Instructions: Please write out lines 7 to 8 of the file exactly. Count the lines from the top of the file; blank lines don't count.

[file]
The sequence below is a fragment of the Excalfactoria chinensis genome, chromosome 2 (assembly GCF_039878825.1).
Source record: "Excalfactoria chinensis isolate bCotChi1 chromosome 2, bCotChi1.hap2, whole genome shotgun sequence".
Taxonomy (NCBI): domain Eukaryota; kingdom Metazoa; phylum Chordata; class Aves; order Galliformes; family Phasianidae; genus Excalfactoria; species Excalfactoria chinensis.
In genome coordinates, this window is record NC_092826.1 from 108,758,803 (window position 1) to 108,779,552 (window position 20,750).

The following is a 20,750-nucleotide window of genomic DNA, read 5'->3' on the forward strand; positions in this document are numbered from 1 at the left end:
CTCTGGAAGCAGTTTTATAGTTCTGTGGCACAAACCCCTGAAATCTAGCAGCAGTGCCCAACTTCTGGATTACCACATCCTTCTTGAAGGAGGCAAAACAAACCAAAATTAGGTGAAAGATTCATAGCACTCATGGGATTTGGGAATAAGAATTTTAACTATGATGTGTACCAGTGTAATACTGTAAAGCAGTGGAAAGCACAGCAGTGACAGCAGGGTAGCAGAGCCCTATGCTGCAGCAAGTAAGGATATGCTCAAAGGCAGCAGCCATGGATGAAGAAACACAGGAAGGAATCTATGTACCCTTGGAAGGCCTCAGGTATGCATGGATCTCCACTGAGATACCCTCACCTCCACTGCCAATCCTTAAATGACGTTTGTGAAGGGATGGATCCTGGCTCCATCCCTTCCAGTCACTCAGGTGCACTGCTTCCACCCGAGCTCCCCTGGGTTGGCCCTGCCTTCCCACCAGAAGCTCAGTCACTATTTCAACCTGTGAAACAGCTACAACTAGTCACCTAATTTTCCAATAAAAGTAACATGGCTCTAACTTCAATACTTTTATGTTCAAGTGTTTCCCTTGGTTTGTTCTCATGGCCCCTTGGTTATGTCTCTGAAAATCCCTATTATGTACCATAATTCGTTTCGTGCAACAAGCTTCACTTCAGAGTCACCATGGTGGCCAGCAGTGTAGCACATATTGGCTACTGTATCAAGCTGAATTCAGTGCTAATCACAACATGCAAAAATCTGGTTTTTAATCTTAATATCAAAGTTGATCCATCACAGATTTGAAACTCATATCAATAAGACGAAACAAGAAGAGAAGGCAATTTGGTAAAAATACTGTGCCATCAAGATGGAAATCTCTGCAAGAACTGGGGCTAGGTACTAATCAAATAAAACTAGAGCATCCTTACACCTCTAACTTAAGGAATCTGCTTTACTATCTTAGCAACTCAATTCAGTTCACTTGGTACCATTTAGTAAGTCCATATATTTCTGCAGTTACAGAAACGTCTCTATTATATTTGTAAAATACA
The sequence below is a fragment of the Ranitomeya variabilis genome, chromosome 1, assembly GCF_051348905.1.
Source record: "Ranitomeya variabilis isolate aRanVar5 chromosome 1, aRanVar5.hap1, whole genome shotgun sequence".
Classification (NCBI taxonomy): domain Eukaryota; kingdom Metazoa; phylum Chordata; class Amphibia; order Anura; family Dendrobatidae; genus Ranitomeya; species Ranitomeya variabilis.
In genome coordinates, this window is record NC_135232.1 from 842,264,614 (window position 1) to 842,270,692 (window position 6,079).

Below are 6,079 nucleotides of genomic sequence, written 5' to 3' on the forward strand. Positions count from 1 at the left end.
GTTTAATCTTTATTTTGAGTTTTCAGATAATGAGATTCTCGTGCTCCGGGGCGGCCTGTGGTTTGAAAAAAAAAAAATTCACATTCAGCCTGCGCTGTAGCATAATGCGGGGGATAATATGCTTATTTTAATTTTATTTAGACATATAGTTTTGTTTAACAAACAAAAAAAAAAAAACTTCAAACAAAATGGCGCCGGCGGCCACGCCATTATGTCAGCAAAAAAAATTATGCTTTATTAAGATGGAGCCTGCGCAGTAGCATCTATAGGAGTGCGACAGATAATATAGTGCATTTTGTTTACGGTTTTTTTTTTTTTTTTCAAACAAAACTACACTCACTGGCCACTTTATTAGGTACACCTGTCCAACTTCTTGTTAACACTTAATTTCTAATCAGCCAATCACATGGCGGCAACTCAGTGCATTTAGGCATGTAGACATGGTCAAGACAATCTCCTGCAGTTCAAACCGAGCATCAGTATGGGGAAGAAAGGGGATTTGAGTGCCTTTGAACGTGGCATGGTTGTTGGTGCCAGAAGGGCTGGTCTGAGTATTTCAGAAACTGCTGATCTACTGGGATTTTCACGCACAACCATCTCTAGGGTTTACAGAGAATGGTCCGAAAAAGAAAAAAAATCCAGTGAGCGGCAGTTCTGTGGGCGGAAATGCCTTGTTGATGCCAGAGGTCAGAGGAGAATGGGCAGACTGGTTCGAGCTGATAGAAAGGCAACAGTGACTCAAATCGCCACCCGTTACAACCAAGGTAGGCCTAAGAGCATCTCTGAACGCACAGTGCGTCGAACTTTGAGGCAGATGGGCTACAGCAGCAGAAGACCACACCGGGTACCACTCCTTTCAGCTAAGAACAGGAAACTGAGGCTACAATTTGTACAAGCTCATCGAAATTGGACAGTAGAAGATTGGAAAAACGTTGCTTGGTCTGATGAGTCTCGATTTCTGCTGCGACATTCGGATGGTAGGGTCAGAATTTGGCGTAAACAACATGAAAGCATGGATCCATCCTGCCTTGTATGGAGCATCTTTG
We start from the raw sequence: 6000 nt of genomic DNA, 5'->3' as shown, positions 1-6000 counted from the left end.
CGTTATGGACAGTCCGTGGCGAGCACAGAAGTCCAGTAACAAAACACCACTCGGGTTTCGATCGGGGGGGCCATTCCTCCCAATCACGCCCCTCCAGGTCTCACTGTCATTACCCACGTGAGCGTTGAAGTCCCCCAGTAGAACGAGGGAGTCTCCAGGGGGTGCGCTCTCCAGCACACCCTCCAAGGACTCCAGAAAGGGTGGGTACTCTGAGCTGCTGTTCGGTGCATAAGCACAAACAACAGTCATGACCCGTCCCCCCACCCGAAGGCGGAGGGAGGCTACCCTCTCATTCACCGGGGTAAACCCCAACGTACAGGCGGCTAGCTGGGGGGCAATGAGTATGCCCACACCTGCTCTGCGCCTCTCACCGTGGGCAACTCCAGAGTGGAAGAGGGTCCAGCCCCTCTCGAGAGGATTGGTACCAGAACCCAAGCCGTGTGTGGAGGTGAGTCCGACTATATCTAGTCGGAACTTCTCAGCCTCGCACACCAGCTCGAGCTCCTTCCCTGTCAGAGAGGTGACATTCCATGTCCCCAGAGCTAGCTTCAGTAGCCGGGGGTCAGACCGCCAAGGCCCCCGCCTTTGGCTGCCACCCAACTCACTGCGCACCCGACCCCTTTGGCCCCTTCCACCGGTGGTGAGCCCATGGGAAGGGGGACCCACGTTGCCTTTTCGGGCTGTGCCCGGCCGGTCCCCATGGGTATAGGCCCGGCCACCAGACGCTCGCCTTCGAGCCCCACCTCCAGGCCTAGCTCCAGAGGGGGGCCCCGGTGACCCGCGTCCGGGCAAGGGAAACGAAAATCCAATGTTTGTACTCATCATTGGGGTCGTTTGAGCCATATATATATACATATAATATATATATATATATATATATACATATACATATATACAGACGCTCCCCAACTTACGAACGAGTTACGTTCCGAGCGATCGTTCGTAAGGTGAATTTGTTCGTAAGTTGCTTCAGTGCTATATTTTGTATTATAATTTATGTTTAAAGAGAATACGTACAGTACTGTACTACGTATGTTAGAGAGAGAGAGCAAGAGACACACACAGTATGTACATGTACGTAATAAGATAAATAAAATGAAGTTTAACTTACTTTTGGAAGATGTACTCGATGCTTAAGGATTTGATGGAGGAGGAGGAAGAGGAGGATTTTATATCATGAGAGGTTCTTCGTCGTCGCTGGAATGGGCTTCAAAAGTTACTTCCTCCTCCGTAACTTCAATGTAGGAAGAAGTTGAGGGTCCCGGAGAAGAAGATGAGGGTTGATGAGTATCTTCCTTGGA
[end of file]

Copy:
The sequence below is a fragment of the Ranitomeya variabilis genome, chromosome 1, assembly GCF_051348905.1.
Source record: "Ranitomeya variabilis isolate aRanVar5 chromosome 1, aRanVar5.hap1, whole genome shotgun sequence".